Community Blog

Community Blog

Run a Symphony bot in less than three minutes on Docker

March 03, 2017

Having fun with our community on bot-butler, Coffescript and CI/CD

The Symphony Software Foundation hosts a very interesting project called bot-butler, led by Symphony Senior Solutions Architect Vinay Mistry.

The bot-butler is, in short, a very convenient way to write a bot for the Symphony chat platform, based on the Github Hubot and the Hubot-Symphony adapter: write a script, as the ones defined in the project, and you're good to go.

I wanted to play more with this project for a while, but I couldn't postpone any longer when I saw a Dockerfile landing on the project codebase.

After couple of days of work with Vinay, we accomplished something that is worth sharing.

Run it!

We wrote extensive documentation to explain how to configure, run and customize the bot; give it a try and let us know if you find it as easy and straightforward as we do.

Below we’re going to walk you through the Docker run as it’s the quickest way to start; if you’re planning to do intensive development, we’d advise you to try the local run.


Before starting, there are a few pieces of information to gather that will make the next steps much easier; most of them refer to the Symphony authentication mechanism for bots and therefore is applicable for all Symphony bot development activities.

  1. Install Docker on your workstation

  2. Identify the Symphony pod to use for this test; if you’re a Foundation committer, you can use the Open Developer Platform

  3. Collect Symphony pod coordinates:

  4. Collect service account credentials for the bot to authenticate against the Symphony pod: a user identity public certificate (<your_bot>-cert.pem) and a private key (<your_bot>-key.pem) to authenticate the bot against the Symphony pod; the key can (or should) be password protected:
    a. HUBOT_SYMPHONY_PUBLIC_KEY=./certs/<your_bot>-cert.pem
    b. HUBOT_SYMPHONY_PRIVATE_KEY=./certs/<your_bot>-key.pem

  5. Collect user account credentials (username/password) to the Symphony pod, used to interact with the bot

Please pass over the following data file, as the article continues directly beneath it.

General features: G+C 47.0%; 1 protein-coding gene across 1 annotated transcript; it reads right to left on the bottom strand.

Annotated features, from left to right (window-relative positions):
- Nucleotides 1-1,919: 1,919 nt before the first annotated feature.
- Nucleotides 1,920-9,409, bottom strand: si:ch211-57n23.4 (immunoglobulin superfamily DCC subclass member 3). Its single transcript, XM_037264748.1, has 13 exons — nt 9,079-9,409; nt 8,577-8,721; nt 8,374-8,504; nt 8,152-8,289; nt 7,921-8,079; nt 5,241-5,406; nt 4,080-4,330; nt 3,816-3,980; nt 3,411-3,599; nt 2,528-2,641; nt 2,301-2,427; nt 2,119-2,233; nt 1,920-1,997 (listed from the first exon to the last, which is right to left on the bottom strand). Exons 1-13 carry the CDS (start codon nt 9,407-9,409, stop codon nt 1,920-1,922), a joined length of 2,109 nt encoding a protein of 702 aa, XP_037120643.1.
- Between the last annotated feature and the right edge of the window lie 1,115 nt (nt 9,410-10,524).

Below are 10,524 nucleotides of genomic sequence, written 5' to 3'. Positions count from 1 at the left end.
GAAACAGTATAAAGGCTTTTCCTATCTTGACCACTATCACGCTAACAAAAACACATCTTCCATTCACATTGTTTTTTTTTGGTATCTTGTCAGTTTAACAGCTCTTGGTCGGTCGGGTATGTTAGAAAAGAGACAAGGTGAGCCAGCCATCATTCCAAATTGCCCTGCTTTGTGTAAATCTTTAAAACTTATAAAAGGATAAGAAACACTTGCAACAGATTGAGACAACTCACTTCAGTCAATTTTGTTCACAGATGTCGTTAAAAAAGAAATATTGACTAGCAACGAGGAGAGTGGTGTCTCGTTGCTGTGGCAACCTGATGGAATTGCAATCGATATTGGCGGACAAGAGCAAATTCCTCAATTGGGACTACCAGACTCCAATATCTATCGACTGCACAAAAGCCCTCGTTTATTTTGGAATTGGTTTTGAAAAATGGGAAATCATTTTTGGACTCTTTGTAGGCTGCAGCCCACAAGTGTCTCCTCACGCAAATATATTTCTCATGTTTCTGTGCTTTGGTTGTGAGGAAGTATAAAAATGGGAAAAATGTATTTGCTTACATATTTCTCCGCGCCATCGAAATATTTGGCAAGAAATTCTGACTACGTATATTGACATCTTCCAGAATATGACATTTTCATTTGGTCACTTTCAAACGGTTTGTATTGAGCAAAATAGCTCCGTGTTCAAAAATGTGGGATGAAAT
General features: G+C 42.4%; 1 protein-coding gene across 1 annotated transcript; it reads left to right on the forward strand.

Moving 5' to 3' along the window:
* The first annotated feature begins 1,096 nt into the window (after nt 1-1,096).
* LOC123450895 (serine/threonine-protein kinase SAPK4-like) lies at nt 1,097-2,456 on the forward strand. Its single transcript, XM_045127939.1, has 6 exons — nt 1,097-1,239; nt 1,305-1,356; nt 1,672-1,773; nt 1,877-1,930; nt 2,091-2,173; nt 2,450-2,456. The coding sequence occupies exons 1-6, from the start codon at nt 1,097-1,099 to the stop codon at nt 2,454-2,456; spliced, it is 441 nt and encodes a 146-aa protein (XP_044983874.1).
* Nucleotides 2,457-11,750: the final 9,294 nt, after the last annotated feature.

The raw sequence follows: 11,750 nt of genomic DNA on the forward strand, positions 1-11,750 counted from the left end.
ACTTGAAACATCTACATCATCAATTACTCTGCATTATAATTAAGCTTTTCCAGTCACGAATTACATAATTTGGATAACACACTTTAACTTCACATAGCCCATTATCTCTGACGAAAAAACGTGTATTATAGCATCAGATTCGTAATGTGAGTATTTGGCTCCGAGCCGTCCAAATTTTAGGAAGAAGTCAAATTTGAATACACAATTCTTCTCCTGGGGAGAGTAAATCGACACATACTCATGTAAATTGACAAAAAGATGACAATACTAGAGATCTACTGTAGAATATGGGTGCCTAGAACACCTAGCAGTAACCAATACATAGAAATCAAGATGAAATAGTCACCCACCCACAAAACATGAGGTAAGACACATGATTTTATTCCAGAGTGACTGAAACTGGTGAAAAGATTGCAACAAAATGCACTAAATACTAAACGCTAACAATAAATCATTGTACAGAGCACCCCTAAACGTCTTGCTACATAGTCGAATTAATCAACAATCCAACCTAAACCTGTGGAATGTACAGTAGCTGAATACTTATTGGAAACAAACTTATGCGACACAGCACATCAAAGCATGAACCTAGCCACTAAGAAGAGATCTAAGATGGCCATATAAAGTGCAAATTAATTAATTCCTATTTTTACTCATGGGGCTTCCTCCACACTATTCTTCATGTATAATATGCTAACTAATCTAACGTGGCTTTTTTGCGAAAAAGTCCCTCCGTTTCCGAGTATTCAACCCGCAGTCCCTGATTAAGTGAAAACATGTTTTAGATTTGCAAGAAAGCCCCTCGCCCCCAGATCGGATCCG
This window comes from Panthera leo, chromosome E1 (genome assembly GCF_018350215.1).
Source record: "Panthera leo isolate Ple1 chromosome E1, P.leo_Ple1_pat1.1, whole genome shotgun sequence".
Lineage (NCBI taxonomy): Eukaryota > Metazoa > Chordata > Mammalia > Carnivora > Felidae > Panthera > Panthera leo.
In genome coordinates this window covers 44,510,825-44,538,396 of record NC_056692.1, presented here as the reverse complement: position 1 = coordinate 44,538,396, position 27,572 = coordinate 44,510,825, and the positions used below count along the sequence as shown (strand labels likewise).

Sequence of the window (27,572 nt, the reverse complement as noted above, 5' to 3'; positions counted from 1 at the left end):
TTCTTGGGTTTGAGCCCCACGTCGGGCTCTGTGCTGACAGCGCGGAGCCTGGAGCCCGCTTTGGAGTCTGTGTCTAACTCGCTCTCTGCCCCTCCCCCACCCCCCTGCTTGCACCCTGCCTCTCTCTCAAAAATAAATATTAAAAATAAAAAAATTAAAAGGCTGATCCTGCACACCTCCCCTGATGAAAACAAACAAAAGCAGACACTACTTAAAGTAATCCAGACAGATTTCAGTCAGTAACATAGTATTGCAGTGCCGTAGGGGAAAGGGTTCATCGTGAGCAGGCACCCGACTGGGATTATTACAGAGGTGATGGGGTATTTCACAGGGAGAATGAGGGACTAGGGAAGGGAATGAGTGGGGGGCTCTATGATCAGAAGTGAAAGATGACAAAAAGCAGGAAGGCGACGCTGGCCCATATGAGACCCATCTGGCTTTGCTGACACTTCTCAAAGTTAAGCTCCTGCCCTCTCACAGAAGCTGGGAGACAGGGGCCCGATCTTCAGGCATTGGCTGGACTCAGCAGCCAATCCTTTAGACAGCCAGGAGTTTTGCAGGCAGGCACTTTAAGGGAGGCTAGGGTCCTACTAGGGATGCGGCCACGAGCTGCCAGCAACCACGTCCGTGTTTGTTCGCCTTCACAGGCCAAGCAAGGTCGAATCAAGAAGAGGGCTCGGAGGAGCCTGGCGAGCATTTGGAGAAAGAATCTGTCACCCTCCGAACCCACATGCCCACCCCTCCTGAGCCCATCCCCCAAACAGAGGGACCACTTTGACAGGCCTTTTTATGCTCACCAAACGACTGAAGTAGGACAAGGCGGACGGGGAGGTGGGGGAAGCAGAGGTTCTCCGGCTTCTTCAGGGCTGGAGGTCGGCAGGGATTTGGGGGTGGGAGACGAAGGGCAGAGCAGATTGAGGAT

Make sure that the service account is properly configured:

  1. Access the Symphony Admin Console (or delegate to your Symphony Administrator)
  2. Make sure that a service account exists and the username matches with the Common Name (CN) of the public certificate (mentioned above on step #4); to check it, type:
    a. openssl x509 -noout -subject -in ./certs/<your_bot>-cert.pem
  3. Access the Manage Certificates dashboard and import the the root signing certificate that signed the user identity (mentioned above on step #4)

Build and run a container

119 seconds. This is the time it took me to run through these steps, assuming that my ./certs folder and files are ready (see prerequisites above).

1. Checkout the bot-butler project 

git clone bot-butler

2. Add the User Identity certificate and Key to authenticate the bot against the Symphony pod

mkdir ./certs ; cp <your_cert>-key.pem <your_cert>-cert.pem ./certs

Define an file, starting from, then edit the file and change the environment variables mentioned in the prerequisites

cp ; open

Build the Docker image

docker build -t butler:v0.9.0 .

5. Run the Docker image

docker run butler:v0.9.0

Ping the bot

  1. Access the Symphony pod - via mobile (as shown below) or web interface  - with the user account credentials mentioned above
  2. Search for the bot user (using the service account username or display name) and open a chat
  3. Play around :-)


Let’s see what Tesla and Apple Inc. are trading at today.


Project automation

The bot-butler project is also raising the bar for project automation within the Foundation infrastructure; below we report some of the project automation tools and configurations that are adopted in order to make developers life easier and move towards project activation.

Continuous integration

On every commit and PR, Travis CI runs the build tasks, defined in .travis.yaml; when functional/integration tests will be available in the project, Travis CI will be able to run them continuously against the Foundation Open Developer Platform.

License and security scanning

Making sure that all dependencies have a licence that complies with Foundation bylaws can be a daunting process, if manually done (same for security vulnerabilities); Versioneye parses the yarn.lock file, extracts dependencies, versions and licenses; outdated versions are notified and licenses are matched against a whitelist defined by the Foundation. As you can see by the Versioneye dashboard, there's still some work to be done:

  • Upgrade dependencies to use the most updated and secure versions
  • Validate unknown licenses, optionally suggest them to Versioneye and/or project maintainer; incrementally refine the Foundation license whitelist
  • Make sure the build fails for identified license violations

What’s next?

It’s really easy to write your own scripts or customize the existing ones; check out the hubot coffeescript docs to know more about scripting syntax.

Found a bug in the documentation? Want to contribute a script that you've built? Having some trouble running the bot? Ping us at, open an issue or send us a pull request.

Interested in building an open source bot, app or integration on the Symphony platform? Pre-register for our Open Innovation Challenge Silicon Valley!